Monday, 6 July 2015

July 6, 2015

Born on this date
Happy Birthday, Ancamaria!

1,375 years ago

Muslim forces commanded by Amr ibn al-A'as defeated Byzantine forces commanded by Theodore in the Battle of Heliopolis in Egypt.

600 years ago

Died on this date
Jan Hus, 45 (?)
. Czech religious reformer. Mr. Hus was a Roman Catholic priest who criticized the immorality of Roman Catholic clergy and corrupt practices such as the sale of indulgences. He was condemned as a heretic by the Council of Constance and was burned at the stake, immediately entering into the presence of his Lord and saviour Jesus Christ. Mr. Hus was a key predecessor to the Protestant Reformation of the 16th century, and the Moravian Church traces its roots to him, and July 6 is observed as the public holiday Jan Hus Day in the Czech Republic. The Roman Catholic Church is still at large, and the doctrines that Mr. Hus opposed are still in place.

480 years ago

Died on this date
Thomas More, 57
. English lawyer, diplomat, and author. Mr. More, a staunch Roman Catholic who had led the persecution of William Tyndale for translating the Bible into English, was beheaded for treason for refusing to join the Church of England under the headship of King Henry VIII. His best-known book was Utopia (1516).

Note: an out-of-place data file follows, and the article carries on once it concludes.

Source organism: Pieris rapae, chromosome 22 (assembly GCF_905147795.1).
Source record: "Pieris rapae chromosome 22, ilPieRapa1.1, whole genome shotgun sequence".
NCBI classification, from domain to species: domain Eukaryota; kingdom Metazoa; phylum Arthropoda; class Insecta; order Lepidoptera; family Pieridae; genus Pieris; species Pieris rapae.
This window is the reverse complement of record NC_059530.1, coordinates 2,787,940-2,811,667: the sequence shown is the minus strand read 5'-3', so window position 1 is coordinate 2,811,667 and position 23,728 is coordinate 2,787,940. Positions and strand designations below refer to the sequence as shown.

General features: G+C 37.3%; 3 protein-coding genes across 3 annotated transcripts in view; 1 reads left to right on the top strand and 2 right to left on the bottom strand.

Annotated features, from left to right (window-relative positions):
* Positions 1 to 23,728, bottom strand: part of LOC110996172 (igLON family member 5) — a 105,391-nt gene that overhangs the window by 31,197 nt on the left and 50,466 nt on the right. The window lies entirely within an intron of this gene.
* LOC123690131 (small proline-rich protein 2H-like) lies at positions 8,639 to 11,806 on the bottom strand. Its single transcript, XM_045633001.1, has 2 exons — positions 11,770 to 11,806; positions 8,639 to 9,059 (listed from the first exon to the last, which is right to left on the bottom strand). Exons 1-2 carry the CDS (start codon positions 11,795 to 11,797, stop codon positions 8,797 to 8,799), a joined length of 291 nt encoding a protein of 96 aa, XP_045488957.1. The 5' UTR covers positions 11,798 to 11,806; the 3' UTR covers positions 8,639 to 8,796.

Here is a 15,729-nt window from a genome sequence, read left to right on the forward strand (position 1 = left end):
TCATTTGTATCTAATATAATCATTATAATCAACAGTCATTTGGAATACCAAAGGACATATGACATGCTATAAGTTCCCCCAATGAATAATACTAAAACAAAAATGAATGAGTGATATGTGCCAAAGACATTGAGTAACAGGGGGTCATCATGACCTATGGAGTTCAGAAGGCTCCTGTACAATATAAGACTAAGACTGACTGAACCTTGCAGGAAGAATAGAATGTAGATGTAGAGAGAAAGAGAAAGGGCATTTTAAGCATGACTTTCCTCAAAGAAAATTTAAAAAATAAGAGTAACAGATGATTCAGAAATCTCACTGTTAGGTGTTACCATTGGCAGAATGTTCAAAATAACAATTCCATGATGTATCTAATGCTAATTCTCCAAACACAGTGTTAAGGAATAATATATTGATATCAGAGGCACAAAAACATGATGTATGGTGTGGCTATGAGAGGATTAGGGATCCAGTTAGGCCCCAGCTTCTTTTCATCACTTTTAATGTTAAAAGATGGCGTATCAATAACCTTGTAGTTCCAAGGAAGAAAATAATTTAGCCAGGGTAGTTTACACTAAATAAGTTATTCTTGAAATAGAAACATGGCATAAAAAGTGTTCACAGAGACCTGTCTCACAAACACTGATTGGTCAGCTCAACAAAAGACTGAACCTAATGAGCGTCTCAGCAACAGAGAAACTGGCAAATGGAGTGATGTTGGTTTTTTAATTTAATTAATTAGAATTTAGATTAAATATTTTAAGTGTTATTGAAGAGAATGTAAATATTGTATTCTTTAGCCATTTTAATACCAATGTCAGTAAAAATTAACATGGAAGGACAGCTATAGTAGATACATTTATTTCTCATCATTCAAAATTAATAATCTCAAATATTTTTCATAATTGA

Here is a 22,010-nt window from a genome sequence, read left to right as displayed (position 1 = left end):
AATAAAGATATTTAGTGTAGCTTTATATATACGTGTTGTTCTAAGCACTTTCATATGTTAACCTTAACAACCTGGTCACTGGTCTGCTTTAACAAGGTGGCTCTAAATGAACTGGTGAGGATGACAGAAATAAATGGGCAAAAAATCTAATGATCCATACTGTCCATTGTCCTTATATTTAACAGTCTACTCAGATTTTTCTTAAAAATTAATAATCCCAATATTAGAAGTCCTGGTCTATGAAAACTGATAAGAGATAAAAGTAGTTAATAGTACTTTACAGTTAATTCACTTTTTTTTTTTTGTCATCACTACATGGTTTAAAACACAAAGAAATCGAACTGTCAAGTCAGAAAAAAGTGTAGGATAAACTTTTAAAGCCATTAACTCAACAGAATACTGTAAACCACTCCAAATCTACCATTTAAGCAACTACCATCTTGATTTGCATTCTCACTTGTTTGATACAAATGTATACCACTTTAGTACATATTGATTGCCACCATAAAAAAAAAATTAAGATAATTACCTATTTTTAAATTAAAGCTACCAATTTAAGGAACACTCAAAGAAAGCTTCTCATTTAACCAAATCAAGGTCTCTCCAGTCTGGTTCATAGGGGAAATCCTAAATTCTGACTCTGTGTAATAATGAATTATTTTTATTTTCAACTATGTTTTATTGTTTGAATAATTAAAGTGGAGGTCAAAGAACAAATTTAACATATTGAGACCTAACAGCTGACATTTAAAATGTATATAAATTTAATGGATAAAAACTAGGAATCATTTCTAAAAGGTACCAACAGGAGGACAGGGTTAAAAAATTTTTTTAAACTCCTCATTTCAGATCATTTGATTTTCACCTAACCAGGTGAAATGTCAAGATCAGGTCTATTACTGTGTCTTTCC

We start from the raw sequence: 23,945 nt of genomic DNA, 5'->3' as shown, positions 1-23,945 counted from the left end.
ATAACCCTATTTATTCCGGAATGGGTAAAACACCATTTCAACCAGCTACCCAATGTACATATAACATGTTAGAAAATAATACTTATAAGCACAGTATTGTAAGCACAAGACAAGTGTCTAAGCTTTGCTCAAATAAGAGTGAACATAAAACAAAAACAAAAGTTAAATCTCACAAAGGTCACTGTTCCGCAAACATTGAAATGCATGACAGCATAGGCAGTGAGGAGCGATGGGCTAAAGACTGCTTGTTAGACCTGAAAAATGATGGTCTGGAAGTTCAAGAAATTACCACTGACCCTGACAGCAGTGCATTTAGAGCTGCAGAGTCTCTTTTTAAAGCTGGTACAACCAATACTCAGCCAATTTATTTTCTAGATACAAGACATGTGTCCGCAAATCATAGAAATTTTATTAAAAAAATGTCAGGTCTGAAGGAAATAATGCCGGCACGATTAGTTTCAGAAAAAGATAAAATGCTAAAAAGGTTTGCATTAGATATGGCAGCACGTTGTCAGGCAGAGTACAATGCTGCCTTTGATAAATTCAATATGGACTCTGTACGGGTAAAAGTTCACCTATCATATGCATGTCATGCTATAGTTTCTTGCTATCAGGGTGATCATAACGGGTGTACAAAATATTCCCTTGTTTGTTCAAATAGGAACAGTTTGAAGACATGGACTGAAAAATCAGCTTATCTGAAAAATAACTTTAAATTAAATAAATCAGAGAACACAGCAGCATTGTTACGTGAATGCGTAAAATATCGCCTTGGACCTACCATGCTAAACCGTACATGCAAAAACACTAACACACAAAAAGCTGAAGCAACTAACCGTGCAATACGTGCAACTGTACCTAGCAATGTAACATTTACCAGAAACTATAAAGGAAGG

150 years ago

The first issue of the American magazine The Nation was published.

130 years ago


Louis Pasteur successfully tested his vaccine against rabies on Joseph Meister, a boy who had been bitten by a rabid dog.

90 years ago

Economics and finance
The governments of Canada and the British West Indies signed a new trade agreement.

80 years ago

The Fairchild 82A bush plane, Canadian-designed successor to the FC-2W-2, made its first flight at Montreal.

75 years ago

A Gallup Poll revealed a 5% decrease in support by U.S. voters since June 14 for American entry into the European war.

Story Bridge, a major landmark in Brisbane, as well as Australia's longest cantilever bridge, was formally opened.

Italy proposed a law to encourage repatriated Italians from abroad to colonize the nation's African possessions.

British authorities temporarily suspended air and sea traffic to Indochina.

U.S. President Franklin D. Roosevelt urged a Monroe Doctrine for Europe and Asia so that all nations could determine their own fate.

The United States Justice Department ordered an examination of 18,000 aliens in the U.S. to determine how many may be agents of foreign governments.

Politics and government
At a meeting in Hyde Park, New York lasting three hours, U.S. President Roosevelt revealed to Postmaster General James Farley, under a pledge of secrecy, plans for his third term as President.

Enrico Fermi obtained a patent for a method of transforming one chemical element into another by bombardment of atoms with neutrons.

Charles L. Kee reported the invention of a control and bombing device which improved the accuracy of bombers.

Economics and finance
The Japanese government issued a decree prohibiting the manufacture and sale of luxuries because of defense needs.

70 years ago